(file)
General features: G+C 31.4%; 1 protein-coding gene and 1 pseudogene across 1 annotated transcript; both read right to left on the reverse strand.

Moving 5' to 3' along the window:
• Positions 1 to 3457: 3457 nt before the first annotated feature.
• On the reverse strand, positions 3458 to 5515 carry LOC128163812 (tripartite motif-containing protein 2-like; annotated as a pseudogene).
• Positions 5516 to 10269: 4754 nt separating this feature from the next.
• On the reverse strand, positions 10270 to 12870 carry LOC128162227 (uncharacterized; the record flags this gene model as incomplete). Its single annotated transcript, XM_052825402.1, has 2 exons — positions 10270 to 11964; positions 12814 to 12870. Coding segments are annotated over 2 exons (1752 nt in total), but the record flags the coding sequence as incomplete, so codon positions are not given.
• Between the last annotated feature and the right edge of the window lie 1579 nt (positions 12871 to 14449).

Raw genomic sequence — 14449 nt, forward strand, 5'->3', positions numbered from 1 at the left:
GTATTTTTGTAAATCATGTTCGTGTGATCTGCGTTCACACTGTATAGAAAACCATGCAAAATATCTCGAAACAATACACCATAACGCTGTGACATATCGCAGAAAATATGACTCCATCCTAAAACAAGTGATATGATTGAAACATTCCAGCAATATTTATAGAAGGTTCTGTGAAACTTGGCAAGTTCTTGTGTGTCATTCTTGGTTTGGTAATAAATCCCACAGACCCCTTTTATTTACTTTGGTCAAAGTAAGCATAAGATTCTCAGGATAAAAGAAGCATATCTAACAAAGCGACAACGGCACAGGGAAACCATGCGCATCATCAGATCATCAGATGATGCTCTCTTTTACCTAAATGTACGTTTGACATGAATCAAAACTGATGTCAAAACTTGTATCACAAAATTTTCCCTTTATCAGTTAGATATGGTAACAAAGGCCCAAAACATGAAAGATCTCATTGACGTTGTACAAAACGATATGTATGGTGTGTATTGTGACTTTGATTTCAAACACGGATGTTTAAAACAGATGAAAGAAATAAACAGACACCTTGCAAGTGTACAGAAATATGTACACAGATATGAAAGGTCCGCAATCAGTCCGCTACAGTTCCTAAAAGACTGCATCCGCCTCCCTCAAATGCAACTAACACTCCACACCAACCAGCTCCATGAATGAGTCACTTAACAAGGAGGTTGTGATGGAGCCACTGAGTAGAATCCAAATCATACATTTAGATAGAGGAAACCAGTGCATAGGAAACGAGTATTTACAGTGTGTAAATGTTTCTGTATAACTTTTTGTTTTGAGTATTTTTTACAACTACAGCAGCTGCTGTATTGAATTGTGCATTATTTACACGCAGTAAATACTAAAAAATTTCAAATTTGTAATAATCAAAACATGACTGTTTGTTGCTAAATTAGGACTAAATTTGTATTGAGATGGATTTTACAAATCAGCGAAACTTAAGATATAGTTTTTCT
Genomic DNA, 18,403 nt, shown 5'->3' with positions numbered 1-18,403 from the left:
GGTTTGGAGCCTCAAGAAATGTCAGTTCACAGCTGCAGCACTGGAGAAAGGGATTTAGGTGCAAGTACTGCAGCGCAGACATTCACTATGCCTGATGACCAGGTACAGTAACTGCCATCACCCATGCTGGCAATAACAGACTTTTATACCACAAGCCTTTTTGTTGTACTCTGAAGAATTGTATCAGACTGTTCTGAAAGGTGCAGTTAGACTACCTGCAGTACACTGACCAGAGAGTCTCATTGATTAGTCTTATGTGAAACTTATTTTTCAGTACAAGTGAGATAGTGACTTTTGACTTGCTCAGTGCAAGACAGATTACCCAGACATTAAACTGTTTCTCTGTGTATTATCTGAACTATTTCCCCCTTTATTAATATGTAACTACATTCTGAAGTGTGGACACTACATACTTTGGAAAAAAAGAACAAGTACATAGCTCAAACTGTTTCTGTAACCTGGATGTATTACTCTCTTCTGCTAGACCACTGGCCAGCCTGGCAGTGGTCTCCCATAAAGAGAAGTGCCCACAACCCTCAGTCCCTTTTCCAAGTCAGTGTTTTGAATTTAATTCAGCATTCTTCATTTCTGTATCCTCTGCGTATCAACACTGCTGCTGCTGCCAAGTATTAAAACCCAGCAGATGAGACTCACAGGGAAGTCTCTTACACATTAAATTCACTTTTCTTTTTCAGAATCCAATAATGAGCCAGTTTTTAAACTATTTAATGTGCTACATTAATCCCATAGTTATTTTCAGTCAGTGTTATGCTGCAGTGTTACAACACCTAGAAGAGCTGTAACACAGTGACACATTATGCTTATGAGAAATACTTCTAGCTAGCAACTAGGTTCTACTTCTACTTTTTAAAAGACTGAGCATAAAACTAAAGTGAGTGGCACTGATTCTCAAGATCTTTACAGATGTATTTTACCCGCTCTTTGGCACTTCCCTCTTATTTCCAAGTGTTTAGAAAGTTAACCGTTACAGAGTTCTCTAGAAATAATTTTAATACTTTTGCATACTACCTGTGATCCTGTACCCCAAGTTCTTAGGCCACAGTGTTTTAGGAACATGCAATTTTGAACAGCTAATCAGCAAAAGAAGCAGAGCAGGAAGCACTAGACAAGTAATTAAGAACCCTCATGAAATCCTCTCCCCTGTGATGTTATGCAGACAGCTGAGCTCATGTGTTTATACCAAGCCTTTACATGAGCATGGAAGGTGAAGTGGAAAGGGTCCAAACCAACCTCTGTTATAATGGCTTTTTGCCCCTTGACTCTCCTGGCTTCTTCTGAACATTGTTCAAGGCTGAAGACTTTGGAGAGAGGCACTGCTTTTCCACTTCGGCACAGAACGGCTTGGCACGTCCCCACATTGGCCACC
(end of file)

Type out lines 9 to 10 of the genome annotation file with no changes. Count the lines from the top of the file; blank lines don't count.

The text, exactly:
GTATTTTTGTAAATCATGTTCGTGTGATCTGCGTTCACACTGTATAGAAAACCATGCAAAATATCTCGAAACAATACACCATAACGCTGTGACATATCGCAGAAAATATGACTCCATCCTAAAACAAGTGATATGATTGAAACATTCCAGCAATATTTATAGAAGGTTCTGTGAAACTTGGCAAGTTCTTGTGTGTCATTCTTGGTTTGGTAATAAATCCCACAGACCCCTTTTATTTACTTTGGTCAAAGTAAGCATAAGATTCTCAGGATAAAAGAAGCATATCTAACAAAGCGACAACGGCACAGGGAAACCATGCGCATCATCAGATCATCAGATGATGCTCTCTTTTACCTAAATGTACGTTTGACATGAATCAAAACTGATGTCAAAACTTGTATCACAAAATTTTCCCTTTATCAGTTAGATATGGTAACAAAGGCCCAAAACATGAAAGATCTCATTGACGTTGTACAAAACGATATGTATGGTGTGTATTGTGACTTTGATTTCAAACACGGATGTTTAAAACAGATGAAAGAAATAAACAGACACCTTGCAAGTGTACAGAAATATGTACACAGATATGAAAGGTCCGCAATCAGTCCGCTACAGTTCCTAAAAGACTGCATCCGCCTCCCTCAAATGCAACTAACACTCCACACCAACCAGCTCCATGAATGAGTCACTTAACAAGGAGGTTGTGATGGAGCCACTGAGTAGAATCCAAATCATACATTTAGATAGAGGAAACCAGTGCATAGGAAACGAGTATTTACAGTGTGTAAATGTTTCTGTATAACTTTTTGTTTTGAGTATTTTTTACAACTACAGCAGCTGCTGTATTGAATTGTGCATTATTTACACGCAGTAAATACTAAAAAATTTCAAATTTGTAATAATCAAAACATGACTGTTTGTTGCTAAATTAGGACTAAATTTGTATTGAGATGGATTTTACAAATCAGCGAAACTTAAGATATAGTTTTTCT
Genomic DNA, 18,403 nt, shown 5'->3' with positions numbered 1-18,403 from the left: